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Giving Your Child Oral Medicine You need to give your child medicine by mouth. Some medicine comes in several forms. It may come as a liquid, tablet or capsule. Follow the doctor’s advice closely. Use these steps to give your child an accurate dose.

Liquid medicines ●

Check the medicine label 3 times before giving it to your child. This helps to avoid mistakes. Check it for the right: name ❍

amount

strength

Shake it well.

Be sure your child takes the whole dose.

For babies: ●

You may give the medicines through a nipple and let him suck it out. You may use a syringe or dropper to give the medicine. If you do: Place the syringe or dropper at the side of his or her mouth and let your child suck the medicine. ❍

Or, slowly and gently squirt the medicine into his mouth. Do not squirt it too fast, it may cause him to throw up.

Caution! If you use a syringe, take off the end cap first. Throw it away. A baby can easily choke of this if swallowed.

©2006-12 P&H Assoc., Inc This handout is for information only and is not meant to replace your doctors advice or treatment.

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Giving Your Child Oral Medicine

For older children: ●

Measure the dose using a syringe or pediatric measuring device. You can buy one at a food or drug store. Do not use a kitchen spoon to measure a dose – it is not accurate.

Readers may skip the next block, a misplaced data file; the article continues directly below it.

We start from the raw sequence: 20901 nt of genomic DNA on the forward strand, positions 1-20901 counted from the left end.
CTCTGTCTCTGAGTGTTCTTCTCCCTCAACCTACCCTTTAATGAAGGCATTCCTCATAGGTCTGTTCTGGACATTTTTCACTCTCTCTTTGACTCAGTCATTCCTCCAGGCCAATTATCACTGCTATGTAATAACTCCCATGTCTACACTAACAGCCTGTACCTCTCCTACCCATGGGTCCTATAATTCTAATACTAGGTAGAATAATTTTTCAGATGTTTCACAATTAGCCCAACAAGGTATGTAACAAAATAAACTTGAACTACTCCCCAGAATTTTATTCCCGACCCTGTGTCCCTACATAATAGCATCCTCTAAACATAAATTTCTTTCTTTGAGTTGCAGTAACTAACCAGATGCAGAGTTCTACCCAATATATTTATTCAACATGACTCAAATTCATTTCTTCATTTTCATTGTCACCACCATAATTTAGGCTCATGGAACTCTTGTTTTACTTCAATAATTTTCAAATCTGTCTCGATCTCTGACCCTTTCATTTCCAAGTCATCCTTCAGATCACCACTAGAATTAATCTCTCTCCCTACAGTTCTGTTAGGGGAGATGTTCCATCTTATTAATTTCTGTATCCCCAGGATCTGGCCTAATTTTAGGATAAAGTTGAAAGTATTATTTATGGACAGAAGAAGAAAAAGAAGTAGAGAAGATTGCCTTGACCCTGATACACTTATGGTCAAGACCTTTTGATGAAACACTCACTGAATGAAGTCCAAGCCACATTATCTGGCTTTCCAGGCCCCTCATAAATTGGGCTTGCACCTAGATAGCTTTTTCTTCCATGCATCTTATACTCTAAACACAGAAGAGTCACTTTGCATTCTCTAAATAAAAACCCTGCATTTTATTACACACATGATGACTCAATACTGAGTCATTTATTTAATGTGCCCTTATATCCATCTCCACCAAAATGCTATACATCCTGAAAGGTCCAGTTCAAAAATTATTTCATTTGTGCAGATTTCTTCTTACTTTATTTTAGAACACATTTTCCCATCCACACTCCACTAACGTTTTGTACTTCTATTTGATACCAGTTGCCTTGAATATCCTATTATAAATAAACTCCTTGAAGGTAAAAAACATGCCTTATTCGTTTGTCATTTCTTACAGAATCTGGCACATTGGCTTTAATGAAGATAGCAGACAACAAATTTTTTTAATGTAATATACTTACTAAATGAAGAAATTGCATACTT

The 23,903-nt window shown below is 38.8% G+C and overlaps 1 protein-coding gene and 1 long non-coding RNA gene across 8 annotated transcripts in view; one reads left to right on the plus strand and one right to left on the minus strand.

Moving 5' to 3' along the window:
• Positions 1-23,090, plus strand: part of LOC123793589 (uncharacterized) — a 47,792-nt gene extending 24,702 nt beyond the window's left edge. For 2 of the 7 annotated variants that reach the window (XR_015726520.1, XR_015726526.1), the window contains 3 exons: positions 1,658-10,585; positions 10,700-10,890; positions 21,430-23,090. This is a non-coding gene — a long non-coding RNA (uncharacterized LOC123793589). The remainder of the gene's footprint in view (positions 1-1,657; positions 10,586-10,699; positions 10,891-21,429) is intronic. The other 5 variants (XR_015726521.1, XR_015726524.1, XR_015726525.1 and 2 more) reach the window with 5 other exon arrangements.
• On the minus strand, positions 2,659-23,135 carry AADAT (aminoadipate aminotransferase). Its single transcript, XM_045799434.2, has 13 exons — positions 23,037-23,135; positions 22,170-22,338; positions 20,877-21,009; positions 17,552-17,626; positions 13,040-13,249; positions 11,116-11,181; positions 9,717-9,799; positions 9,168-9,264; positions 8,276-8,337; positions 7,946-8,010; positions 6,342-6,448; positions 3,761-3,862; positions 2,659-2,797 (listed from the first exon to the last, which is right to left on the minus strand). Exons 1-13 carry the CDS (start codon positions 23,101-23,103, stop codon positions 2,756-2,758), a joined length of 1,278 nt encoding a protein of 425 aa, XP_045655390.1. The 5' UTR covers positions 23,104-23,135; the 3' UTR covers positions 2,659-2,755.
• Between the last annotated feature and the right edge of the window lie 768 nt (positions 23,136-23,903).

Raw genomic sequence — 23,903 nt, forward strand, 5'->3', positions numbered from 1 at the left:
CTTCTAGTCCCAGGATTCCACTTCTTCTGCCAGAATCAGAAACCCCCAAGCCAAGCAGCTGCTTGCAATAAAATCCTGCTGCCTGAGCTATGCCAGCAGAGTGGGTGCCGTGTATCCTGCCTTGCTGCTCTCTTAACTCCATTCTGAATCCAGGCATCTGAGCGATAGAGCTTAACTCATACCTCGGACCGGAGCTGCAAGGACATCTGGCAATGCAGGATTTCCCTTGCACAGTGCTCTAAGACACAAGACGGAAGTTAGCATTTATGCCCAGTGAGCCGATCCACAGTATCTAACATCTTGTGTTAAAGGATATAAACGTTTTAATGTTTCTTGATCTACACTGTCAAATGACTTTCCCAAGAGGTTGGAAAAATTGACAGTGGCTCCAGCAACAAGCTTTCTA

Tablets and capsules ●

Do not crush, chew or open enteric coated or time release tables or capsules. Before mixing any medicine with food, check with your child’s doctor or pharmacist. Some medicines will not work when mixed with foods. If you are able to mix it with food, use small amounts of food so that your child is sure to get the full dose of medicine. Foods like applesauce, juice, jelly, pudding, and ice cream work well. Always tell your child when you put the medicine in his food. Let your child choose the food or drink to use to mix the medicine in. If your doctor or pharmacist says the tablet is OK to crush, you can do it between two spoons or a spoon and a piece of wax paper. To make sure you get the right dose for your child, only split tablets in half that have grooves.

©2006-12 P&H Assoc., Inc This handout is for information only and is not meant to replace your doctors advice or treatment.

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Giving Your Child Oral Medicines